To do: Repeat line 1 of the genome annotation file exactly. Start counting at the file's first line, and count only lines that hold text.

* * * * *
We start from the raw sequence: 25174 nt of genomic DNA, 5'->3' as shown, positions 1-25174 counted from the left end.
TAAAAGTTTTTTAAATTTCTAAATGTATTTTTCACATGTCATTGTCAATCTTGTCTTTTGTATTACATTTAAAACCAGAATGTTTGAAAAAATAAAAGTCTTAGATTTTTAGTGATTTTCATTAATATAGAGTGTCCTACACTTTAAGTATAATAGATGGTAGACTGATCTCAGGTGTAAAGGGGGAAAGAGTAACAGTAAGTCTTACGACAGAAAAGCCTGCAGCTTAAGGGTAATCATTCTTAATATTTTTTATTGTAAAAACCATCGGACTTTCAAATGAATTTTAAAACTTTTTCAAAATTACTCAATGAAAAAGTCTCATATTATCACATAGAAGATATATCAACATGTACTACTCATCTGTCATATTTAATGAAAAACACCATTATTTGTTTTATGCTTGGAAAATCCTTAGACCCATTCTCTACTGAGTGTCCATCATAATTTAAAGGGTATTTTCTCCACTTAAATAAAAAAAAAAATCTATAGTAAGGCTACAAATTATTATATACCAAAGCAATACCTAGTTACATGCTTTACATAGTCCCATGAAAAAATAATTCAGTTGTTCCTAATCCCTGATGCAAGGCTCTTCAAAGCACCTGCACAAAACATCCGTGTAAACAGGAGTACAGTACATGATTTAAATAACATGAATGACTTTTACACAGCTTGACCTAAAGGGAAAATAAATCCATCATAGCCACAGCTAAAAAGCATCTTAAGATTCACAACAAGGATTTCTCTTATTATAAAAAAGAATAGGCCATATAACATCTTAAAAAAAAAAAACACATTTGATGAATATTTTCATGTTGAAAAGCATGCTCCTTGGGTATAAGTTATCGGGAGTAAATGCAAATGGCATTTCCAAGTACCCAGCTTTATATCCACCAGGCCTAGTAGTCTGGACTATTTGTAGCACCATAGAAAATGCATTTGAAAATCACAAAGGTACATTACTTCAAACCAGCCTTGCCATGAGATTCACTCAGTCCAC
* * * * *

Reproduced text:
We start from the raw sequence: 25174 nt of genomic DNA, 5'->3' as shown, positions 1-25174 counted from the left end.